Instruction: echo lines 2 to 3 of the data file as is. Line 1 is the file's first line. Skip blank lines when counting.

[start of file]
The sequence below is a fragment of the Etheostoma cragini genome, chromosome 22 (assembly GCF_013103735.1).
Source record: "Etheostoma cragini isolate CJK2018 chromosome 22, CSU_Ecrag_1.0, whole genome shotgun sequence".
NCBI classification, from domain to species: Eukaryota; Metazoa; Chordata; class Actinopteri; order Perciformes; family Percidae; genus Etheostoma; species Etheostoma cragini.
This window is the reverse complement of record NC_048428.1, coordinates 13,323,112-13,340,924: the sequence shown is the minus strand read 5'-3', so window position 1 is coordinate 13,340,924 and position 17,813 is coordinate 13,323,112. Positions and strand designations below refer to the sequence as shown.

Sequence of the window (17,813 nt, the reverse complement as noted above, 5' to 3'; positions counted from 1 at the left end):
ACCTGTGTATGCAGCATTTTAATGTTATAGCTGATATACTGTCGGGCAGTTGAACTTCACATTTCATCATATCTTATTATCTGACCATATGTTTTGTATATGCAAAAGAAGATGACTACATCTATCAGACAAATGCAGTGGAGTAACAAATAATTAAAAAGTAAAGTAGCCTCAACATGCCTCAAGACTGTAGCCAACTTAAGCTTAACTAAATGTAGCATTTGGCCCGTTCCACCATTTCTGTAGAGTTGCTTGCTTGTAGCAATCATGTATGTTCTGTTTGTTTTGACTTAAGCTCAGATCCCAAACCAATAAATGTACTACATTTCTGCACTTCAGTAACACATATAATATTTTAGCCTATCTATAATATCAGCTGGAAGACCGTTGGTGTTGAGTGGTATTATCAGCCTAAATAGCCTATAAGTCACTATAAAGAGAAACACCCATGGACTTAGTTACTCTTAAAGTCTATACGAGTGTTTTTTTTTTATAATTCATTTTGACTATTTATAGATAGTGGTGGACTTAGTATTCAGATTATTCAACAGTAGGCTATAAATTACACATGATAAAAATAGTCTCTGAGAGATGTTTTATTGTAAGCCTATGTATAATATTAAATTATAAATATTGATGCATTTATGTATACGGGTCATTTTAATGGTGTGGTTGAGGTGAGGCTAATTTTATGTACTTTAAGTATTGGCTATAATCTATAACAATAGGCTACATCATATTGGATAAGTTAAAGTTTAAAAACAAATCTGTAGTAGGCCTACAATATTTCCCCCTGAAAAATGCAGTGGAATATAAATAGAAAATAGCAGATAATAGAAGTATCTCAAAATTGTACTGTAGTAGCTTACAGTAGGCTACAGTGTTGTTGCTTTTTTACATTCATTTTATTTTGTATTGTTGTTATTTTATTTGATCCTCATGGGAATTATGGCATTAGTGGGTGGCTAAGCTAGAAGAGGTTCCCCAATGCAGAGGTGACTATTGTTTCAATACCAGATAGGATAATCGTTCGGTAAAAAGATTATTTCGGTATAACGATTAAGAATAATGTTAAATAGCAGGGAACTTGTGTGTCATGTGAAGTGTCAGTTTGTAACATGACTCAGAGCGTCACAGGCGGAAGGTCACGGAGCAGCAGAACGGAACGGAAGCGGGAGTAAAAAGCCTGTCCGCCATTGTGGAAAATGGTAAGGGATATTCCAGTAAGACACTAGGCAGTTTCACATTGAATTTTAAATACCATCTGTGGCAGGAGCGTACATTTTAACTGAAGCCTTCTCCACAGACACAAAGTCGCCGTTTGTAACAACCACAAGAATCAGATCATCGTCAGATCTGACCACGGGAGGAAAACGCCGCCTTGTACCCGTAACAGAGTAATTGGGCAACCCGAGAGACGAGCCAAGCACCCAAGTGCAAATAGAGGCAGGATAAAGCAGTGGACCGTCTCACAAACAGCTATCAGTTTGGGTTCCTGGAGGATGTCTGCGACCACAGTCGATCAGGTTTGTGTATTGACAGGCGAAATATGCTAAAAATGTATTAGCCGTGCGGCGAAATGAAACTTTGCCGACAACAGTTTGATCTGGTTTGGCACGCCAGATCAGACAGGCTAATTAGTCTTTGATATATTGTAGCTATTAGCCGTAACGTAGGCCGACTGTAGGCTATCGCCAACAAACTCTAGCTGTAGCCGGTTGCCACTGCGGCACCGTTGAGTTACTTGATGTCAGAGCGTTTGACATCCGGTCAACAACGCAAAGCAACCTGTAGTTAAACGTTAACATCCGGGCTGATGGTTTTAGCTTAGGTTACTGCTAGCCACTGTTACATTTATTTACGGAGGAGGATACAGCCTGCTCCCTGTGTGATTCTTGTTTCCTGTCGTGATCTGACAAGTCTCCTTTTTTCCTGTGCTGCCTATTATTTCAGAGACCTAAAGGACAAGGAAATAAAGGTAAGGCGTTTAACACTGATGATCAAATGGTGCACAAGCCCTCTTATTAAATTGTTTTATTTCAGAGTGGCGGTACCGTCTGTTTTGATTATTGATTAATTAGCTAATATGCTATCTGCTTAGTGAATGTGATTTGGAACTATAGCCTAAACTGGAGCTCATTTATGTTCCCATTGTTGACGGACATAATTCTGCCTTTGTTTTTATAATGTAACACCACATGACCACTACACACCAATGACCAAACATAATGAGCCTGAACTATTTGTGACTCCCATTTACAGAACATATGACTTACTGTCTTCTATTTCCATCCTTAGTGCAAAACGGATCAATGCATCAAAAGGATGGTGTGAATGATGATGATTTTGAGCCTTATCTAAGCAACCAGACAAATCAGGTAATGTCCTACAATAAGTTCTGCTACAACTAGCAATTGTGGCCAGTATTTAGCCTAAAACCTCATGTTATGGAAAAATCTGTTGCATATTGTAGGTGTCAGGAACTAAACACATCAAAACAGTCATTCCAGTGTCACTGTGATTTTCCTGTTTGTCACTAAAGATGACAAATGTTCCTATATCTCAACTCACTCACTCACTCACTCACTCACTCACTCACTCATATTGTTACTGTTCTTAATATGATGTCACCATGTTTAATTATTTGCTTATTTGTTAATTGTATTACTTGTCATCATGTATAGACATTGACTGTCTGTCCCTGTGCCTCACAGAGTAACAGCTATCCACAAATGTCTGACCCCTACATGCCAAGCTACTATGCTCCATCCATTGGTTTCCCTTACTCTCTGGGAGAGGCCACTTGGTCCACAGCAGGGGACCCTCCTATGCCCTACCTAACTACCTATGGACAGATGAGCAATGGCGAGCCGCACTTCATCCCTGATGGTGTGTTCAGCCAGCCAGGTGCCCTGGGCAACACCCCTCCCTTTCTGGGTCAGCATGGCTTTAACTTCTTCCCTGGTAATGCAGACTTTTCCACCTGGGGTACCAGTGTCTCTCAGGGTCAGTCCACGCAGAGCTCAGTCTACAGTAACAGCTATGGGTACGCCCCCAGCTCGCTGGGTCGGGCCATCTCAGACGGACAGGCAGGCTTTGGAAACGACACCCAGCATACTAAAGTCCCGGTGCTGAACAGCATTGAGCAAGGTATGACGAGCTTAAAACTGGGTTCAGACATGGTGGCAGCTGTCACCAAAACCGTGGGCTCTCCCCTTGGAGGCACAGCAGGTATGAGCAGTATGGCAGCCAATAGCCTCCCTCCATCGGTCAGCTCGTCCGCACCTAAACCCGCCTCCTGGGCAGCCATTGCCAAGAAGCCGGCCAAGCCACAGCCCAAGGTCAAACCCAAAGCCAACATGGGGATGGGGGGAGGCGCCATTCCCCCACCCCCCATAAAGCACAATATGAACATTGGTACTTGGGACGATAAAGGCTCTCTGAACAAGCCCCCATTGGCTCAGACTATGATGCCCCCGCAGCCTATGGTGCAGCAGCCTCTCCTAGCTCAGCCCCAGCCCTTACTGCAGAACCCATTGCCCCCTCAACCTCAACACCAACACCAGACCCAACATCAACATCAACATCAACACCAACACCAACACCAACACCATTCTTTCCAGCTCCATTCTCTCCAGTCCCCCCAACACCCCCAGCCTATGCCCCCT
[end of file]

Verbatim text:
Source record: "Etheostoma cragini isolate CJK2018 chromosome 22, CSU_Ecrag_1.0, whole genome shotgun sequence".
NCBI classification, from domain to species: Eukaryota; Metazoa; Chordata; class Actinopteri; order Perciformes; family Percidae; genus Etheostoma; species Etheostoma cragini.